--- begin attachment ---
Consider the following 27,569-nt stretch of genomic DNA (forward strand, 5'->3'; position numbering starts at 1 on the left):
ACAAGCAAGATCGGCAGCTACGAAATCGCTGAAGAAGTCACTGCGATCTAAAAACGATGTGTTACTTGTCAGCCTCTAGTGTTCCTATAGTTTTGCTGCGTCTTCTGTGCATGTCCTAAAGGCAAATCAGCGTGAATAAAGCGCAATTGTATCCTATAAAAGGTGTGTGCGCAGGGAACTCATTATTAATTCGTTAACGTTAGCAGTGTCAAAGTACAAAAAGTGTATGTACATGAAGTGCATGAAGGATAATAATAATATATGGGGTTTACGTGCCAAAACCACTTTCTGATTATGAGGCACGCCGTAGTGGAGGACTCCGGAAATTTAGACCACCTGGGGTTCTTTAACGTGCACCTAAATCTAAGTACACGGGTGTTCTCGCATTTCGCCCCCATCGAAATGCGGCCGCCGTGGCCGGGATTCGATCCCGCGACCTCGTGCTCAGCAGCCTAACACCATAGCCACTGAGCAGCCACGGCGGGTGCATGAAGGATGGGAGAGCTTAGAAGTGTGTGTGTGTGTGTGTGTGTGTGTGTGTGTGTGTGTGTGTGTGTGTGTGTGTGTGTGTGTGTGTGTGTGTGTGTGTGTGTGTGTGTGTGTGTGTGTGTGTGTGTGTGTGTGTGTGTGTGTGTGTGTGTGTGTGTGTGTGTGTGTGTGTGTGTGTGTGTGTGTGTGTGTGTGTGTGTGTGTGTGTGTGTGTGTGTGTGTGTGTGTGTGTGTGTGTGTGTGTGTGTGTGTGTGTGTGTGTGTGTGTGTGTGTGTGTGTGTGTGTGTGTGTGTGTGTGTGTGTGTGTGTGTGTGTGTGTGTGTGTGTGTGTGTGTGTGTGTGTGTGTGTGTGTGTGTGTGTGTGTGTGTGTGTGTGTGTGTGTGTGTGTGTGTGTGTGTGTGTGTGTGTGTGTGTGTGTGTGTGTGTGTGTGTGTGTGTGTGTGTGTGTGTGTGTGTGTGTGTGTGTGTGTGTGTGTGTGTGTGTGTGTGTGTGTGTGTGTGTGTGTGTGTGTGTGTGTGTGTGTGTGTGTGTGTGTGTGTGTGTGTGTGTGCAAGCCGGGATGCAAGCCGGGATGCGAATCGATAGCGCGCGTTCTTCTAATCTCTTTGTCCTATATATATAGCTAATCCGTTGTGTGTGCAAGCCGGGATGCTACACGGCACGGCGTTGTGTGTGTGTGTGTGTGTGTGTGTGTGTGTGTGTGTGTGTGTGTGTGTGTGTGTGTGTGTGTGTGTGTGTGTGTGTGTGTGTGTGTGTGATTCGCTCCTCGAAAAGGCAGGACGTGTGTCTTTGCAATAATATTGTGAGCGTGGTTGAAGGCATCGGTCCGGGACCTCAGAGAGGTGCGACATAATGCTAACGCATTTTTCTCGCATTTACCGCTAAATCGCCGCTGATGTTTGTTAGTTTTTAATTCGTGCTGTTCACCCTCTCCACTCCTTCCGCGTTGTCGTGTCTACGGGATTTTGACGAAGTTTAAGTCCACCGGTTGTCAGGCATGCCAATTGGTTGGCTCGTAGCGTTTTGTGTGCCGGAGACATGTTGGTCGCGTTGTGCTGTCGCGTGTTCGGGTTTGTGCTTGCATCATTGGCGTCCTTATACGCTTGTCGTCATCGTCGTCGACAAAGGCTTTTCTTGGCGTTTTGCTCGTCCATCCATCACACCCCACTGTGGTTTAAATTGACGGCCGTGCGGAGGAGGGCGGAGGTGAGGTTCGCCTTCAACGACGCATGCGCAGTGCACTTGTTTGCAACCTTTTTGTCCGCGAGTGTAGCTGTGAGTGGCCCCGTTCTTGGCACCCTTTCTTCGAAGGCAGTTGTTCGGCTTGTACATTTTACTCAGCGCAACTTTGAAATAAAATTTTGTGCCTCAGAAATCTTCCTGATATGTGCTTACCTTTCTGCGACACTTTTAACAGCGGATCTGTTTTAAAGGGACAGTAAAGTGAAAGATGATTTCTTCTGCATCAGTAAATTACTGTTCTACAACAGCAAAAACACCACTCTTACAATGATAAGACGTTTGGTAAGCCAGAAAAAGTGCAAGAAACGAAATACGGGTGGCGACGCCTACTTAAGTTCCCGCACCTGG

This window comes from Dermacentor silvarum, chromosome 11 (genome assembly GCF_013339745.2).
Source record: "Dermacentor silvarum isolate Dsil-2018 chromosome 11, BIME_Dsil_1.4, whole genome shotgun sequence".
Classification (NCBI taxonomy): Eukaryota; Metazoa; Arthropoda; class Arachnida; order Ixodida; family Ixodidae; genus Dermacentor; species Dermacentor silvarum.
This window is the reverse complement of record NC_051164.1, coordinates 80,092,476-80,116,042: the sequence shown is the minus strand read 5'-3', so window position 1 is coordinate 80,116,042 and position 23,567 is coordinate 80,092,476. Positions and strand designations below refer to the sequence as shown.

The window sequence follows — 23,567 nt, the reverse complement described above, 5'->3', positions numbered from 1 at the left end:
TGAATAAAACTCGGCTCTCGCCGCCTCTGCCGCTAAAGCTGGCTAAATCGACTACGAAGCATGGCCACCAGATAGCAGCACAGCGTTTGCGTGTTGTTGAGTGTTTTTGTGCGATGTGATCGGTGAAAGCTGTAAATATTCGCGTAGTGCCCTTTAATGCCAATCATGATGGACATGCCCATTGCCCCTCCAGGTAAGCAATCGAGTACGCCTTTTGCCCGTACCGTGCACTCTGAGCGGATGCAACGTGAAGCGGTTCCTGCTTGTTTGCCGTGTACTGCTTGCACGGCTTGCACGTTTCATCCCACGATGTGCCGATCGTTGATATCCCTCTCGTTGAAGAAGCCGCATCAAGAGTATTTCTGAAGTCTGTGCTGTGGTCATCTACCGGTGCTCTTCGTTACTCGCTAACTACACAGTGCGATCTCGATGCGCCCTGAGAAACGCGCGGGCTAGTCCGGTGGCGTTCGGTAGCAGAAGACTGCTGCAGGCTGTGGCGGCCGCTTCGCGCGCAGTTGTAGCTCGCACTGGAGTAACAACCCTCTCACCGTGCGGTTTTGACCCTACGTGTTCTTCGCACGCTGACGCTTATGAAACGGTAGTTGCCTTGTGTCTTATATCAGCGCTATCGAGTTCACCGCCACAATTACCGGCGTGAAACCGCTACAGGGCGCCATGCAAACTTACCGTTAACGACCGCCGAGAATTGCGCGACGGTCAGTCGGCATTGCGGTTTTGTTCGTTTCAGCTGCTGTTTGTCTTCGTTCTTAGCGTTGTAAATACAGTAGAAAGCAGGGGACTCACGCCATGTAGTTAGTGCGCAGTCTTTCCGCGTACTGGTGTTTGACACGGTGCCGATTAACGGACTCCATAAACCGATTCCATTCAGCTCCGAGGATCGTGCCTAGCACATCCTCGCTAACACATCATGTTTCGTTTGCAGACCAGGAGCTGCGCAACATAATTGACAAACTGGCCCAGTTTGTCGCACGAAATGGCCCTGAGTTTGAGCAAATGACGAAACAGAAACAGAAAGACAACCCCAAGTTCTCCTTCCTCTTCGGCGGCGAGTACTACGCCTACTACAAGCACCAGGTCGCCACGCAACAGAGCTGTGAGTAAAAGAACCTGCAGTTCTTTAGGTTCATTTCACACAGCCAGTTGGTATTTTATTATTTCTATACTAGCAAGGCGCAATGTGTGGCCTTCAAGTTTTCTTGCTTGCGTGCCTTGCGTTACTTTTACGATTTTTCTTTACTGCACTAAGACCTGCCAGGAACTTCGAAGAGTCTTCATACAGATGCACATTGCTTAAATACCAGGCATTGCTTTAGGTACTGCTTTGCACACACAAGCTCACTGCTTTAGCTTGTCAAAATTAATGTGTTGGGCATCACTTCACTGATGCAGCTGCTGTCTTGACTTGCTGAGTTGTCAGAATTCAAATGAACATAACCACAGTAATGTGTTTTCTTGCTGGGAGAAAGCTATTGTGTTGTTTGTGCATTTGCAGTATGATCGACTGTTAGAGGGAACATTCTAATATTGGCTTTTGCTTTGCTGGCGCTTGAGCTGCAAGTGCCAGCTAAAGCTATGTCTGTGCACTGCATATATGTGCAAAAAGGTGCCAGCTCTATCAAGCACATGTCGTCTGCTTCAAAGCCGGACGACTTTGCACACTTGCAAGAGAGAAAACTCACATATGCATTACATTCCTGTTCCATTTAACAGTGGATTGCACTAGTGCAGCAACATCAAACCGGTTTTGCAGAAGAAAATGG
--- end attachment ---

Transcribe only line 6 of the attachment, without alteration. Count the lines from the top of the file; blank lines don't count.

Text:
This window is the reverse complement of record NC_051164.1, coordinates 80,092,476-80,116,042: the sequence shown is the minus strand read 5'-3', so window position 1 is coordinate 80,116,042 and position 23,567 is coordinate 80,092,476. Positions and strand designations below refer to the sequence as shown.